July 28, 1942 (19th Parliament, 3rd Session)


James Arthur Ross

National Government

Mr. ROSS (Souris):

I said it was in a note I had received from a mother of one of the boys. Now I quote from page 45:
On the whole matter I find that there was no dereliction of duty or error in judgment from the mere fact that approximately 120 men were included in the expedition before they had completed their prescribed periods of training.
I have already found that the addition of these men did not impair the efficiency of the expedition nor did it constitute an injustice to these men themselves.
I ask any ex-service man whether he agrees with that statement. It does not make sense to ex-service men.
It is beyond question that it is better practice to send fully trained men overseas than it is to send men who are only partly trained.
I am sorry that time does not permit me to deal in more detail with the report. I have made reference to the controller of transport, and that question is discussed on page 51. The statement is there made that he stopped shipment on October 15. In my opinion that was a very serious blunder, which undoubtedly proves that we have not an efficient organization in this respect, even to-day.
I quote from the bottom of page 55:
Colonel Spearing did not correct the information given Mr. Connor, and a letter was sent at a later day by Mr. Connor addressed to the "Ordnance Transit Officer". After some travels, it reached Lieutenant Winter, -who had been sent out from Ottawa to assist in superintending the loading of the ship. Perhaps any delay in the delivery of the letter may not have produced any result so far as the getting of any of the vehicles on the Awatea is concerned, but the incident is one which a little more care *would have prevented.
That was very careless. On page 59 the commissioner deals with the evidence of Mr. Lockwood, the controller of transport. He says:
Mr. Lockwood is a man of immense experience in the shipping business before the war as well as in his present office.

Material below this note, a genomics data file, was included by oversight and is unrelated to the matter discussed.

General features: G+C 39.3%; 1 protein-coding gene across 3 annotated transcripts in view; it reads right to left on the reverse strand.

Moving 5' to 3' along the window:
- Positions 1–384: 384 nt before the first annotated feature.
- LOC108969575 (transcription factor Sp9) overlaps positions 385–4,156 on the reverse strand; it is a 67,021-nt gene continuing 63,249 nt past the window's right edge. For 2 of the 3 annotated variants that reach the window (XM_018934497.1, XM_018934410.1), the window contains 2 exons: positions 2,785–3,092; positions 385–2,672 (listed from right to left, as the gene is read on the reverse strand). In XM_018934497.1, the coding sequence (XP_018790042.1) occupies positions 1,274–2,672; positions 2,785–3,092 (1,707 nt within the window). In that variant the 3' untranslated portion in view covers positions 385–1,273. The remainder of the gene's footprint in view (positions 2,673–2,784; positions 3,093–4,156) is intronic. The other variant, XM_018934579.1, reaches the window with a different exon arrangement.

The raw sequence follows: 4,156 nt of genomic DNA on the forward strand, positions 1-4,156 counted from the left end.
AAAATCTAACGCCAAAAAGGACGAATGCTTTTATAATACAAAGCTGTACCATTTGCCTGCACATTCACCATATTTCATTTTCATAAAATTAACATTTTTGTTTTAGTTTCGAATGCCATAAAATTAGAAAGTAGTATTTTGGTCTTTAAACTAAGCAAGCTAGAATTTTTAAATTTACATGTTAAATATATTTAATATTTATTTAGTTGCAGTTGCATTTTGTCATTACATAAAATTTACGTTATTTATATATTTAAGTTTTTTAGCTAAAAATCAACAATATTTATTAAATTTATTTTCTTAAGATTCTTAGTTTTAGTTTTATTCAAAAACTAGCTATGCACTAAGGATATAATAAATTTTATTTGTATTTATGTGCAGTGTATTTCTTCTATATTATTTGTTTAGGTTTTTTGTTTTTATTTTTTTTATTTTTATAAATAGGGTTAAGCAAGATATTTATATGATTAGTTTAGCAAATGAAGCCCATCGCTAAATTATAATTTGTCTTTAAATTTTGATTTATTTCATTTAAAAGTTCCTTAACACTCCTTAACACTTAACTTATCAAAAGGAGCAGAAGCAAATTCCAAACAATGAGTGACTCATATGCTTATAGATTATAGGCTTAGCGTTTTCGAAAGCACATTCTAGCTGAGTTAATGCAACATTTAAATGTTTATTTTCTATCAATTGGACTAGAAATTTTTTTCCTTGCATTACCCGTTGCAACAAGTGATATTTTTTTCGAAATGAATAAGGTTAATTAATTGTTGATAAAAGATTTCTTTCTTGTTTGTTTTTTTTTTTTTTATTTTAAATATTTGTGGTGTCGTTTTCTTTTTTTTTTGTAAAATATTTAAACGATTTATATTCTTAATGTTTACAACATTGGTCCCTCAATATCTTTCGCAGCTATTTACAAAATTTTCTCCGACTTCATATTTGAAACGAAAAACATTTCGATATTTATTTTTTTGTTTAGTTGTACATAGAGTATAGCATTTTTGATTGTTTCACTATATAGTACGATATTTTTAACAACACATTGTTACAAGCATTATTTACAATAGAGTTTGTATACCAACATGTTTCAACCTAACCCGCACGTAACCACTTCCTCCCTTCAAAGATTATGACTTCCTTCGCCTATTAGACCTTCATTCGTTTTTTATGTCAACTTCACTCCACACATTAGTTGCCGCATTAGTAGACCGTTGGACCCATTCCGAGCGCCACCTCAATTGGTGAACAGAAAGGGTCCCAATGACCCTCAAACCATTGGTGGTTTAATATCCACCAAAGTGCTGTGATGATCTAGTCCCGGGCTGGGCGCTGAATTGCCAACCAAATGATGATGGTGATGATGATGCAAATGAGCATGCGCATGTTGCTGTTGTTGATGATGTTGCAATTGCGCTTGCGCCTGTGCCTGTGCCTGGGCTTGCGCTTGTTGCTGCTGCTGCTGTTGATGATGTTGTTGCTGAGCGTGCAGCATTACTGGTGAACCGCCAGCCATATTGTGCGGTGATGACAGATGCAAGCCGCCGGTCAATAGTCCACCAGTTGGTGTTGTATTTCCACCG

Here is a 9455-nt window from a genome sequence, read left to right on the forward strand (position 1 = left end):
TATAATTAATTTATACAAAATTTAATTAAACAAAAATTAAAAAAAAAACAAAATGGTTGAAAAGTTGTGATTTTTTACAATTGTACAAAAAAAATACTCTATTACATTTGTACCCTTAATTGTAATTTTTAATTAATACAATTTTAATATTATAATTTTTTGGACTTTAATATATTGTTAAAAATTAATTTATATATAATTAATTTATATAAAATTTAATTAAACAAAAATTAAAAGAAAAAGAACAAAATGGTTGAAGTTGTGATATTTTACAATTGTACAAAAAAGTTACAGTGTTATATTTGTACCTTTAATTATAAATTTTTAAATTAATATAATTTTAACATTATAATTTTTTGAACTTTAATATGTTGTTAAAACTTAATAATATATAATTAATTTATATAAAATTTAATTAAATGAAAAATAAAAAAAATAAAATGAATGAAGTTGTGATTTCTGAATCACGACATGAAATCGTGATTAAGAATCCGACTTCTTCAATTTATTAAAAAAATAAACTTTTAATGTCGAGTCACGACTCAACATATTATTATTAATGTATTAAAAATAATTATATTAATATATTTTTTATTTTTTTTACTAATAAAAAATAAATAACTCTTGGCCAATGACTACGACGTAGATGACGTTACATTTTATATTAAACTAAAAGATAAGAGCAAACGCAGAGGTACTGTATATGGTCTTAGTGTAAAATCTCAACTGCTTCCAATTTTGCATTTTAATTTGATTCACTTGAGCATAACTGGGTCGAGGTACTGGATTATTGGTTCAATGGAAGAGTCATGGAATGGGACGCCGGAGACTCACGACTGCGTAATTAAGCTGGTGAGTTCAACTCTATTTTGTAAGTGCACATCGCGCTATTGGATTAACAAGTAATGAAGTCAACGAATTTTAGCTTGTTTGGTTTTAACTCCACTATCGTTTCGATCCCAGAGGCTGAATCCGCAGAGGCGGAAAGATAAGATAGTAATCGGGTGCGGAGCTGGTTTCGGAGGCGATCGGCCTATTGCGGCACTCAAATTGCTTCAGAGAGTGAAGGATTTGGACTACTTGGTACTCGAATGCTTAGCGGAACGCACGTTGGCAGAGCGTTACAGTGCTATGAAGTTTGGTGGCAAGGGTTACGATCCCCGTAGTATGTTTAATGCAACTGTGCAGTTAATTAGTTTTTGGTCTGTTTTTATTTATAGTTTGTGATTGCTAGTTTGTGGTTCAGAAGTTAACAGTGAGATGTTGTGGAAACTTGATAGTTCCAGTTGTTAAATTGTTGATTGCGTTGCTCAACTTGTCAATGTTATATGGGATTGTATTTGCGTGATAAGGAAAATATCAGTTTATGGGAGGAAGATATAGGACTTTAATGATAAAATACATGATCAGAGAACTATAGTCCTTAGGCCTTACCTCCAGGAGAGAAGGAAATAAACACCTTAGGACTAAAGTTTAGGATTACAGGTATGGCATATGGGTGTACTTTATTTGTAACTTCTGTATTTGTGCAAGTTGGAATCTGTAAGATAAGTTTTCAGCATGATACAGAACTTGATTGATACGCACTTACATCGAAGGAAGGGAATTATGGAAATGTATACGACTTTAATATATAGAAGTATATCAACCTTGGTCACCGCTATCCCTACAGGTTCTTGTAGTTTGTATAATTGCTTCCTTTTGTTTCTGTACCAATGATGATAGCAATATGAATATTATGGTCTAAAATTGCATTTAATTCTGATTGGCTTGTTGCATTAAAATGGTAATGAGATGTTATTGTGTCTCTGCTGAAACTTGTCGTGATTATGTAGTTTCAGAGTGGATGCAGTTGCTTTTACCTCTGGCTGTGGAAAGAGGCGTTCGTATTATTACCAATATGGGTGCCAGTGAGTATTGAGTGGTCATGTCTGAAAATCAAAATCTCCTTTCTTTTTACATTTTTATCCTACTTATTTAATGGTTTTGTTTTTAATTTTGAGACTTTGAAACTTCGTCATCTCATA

On page 60 he says:
I accept Mr. Lockwood's evidence. I do not accept Sir. Cooke's evidence that it was a simple matter to load these vehicles and that all could have been loaded.
Mr. Cooke's evidence was not accepted, notwithstanding the fact that he headed the company that owned the boat. He had had a vast shipping experience, extending over a period of thirty-five years. Why should not his evidence have been considered as well as that of the transport controller?
On page 61 the statement is made that the soldiers had to carry a tremendous load and how impossible it would have been if they had not had proper transport. I am satisfied
that if certain members of this government wished to go through the country at the present time the question of transportation would not present any difficulties, and yet when it comes to the shipment of the materials for that expedition there was a difficulty. I suggest that the minister should make a change in this respect so as to assure our troops, together with their equipment, of more satisfactory transportation. I am satisfied also that if all the evidence had been produced before parliament, some dereliction or error would have been found on the part of the war cabinet, of which the Prime Minister is chairman, or on the part of the members of the joint defence board of the United States and Canada, or probably both, and certainly of a number of high ranking officers.

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